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  • Welcome to the Exam Room podcast brought to you

  • by the Physicians Committee.

  • Hi, I'm The Weight Loss Champion Chuck Carroll here

  • at the International Conference on Nutrition and Medicine.

  • And today, I want to talk to somebody who has really,

  • over the past two and a half years, been taking a close

  • look at the pandemic, COVID 19 and diet.

  • How does what it is

  • you're eating affect your risk, your outcomes of COVID 19?

  • This particular doctor has done more in the past

  • 25 years than you

  • or I probably will have done in a lifetime, many lifetimes.

  • As a matter of fact,

  • it's such an honor to be sitting here with Dr.

  • Sara Seidlemann.

  • Thank you so much for being here.

  • Thank you for having me.

  • I'm happy to be here.

  • I'm happy that you are here as well.

  • We still are very much in the throes of this pandemic.

  • Obviously, back in person return to normal more or less.

  • But you still look at the numbers.

  • Last I saw, we're still here in the U.S.

  • looking at roughly 100,000 cases every day.

  • That's a lot of people still getting sick.

  • What do we know about the connection between what it is

  • we are eating and COVID 19 and what we're seeing there?

  • Sure.

  • Well, I think we could take it back

  • even further to the relationship between nutrition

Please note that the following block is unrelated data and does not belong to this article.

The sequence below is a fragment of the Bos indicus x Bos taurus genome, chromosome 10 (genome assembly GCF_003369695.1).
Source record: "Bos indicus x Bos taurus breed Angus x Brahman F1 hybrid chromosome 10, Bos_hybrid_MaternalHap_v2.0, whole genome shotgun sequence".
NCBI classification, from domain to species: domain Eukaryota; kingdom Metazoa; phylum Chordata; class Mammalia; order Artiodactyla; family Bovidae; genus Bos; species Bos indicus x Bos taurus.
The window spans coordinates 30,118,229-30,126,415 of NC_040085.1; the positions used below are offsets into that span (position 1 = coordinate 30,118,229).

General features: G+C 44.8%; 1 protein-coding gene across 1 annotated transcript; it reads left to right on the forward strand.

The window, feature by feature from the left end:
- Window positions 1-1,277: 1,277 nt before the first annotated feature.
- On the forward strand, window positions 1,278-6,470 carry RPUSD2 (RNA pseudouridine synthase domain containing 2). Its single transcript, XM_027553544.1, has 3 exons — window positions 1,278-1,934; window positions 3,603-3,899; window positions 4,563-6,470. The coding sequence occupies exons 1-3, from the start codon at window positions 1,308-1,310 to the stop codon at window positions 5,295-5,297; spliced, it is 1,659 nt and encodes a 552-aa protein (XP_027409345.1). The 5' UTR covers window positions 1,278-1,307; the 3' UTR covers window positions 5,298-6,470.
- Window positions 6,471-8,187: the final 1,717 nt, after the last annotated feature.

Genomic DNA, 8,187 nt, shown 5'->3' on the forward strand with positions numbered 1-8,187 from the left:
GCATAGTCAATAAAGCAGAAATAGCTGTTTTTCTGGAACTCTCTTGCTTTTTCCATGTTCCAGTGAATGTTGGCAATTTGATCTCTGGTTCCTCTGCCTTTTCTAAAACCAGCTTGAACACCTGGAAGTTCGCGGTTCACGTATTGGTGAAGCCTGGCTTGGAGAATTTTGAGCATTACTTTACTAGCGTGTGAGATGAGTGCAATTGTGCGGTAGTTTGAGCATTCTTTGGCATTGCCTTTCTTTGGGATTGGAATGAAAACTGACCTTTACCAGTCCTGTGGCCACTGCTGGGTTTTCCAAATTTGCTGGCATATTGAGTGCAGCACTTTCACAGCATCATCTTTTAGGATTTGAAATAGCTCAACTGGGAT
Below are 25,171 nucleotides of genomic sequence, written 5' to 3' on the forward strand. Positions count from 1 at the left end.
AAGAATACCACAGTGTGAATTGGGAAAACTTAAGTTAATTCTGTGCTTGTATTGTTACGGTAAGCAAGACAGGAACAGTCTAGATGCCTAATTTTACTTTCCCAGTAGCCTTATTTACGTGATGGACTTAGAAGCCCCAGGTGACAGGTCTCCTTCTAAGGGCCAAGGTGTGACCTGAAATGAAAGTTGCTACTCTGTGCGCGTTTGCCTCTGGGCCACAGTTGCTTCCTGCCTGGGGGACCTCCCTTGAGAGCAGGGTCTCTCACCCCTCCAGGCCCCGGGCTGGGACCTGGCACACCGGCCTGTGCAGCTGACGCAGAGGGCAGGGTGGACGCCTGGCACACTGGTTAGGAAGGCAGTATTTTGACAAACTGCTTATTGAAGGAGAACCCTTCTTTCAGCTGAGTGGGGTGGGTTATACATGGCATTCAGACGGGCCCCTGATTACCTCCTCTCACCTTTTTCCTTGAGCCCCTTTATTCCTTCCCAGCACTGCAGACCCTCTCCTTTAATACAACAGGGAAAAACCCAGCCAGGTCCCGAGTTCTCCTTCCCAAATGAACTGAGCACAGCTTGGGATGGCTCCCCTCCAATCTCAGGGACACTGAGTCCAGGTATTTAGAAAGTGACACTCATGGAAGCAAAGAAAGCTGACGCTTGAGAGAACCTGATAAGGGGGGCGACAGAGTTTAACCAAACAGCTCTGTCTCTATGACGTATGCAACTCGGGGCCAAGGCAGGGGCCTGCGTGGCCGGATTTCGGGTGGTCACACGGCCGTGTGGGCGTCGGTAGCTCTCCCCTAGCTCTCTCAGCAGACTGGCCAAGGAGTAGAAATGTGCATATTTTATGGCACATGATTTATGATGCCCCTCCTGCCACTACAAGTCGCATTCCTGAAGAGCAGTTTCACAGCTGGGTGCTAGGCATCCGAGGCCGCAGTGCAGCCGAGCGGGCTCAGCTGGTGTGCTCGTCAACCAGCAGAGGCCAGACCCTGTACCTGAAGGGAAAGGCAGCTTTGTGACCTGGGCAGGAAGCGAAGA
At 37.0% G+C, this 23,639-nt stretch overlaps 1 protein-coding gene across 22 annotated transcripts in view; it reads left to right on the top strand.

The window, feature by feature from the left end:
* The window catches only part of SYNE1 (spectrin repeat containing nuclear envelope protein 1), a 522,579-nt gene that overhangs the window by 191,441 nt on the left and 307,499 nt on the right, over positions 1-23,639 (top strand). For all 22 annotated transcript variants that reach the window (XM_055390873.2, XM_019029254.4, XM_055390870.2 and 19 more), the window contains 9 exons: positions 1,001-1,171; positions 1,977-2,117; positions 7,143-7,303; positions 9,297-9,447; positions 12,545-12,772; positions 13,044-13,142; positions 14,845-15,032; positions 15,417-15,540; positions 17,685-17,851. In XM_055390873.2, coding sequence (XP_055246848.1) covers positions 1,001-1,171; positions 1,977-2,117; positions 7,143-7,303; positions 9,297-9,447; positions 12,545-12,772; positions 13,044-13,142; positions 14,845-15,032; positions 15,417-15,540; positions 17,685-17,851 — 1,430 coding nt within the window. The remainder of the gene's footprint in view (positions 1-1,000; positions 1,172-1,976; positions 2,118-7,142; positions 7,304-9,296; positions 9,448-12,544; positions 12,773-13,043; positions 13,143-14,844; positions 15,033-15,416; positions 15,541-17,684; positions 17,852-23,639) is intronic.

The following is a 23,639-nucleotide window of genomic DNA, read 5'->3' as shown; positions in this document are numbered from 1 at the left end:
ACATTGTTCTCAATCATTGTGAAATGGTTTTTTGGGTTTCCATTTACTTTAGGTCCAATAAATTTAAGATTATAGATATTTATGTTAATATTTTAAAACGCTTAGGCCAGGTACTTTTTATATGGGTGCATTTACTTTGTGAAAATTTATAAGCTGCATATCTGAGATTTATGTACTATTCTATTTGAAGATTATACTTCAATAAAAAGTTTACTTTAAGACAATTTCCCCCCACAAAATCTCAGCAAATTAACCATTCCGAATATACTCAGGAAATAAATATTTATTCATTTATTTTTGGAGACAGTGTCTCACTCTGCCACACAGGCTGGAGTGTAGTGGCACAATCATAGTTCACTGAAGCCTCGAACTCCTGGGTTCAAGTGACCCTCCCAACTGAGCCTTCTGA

• and infectious disease, which,

  • you know, anecdotally for hundreds of years,

  • we've seen this relationship between malnutrition

  • and risk of developing an infectious disease.

  • We would see this in times of war and times of famine, right?

  • When suddenly food supplies were cut off and

  • infectious disease disease would flourish.

  • Right.

  • So we've known that for

  • a long, long periods of time.

  • How many stories have we heard about that?

  • So there are parts of this that are obvious.

  • I think

  • the part that isn't so obvious is that as you move forward,

  • that as you take that into current times,

  • the way that we think about malnutrition

  • and historically has been in the under nourished.

  • Right, right.

  • Right.

  • There underfed undernourished and now we have the opposite.

  • We have the overfed,

  • but undernourished.

  • So, you know, according to the CDC, currently

  • a third of all Americans, children and adults are,

  • you know, have at least one basic nutrient deficiency.

  • The United States of America now, one.

  • Out of three.

  • One out of. Three in the U.S.. In the U.S..

  • And I love the way that you put it, overfed and undernourished.

  • That's such a foreign concept.

  • I think that a lot of times

  • people can go wrong thinking about, well, it's food.

  • If I just put something

  • in my belly, I'm going to be okay, right?

  • As long as I feel full

  • or put something in there, I'm getting everything I need.

  • Clearly, nothing could be further from the truth.

  • Clearly. So,

  • you know, we're we're in quite a state here

  • where very early on in the pandemic, we were seeing

  • the association between obesity, type two diabetes,

  • atherosclerotic cardiovascular disease,

  • hypertension, increasing risk for COVID 19.

  • All of those illnesses are nutritionally driven illnesses.

  • Right.

  • You know, as a cardiologist

  • battling the primary type of heart disease,

  • which is atherosclerotic cardiovascular disease,

  • this is almost entirely a nutritionally driven illness.

  • Right.

  • And so in retrospect, it seems kind of obvious

  • that nutrition would be very important in COVID risk,

  • because all these nutritionally related illnesses

  • put us at risk.

  • The study that I carried out, it was very

  • early in the pandemic.

  • We really needed to try to

  • get at health care workers that were exposed to the virus.

  • That was a challenge because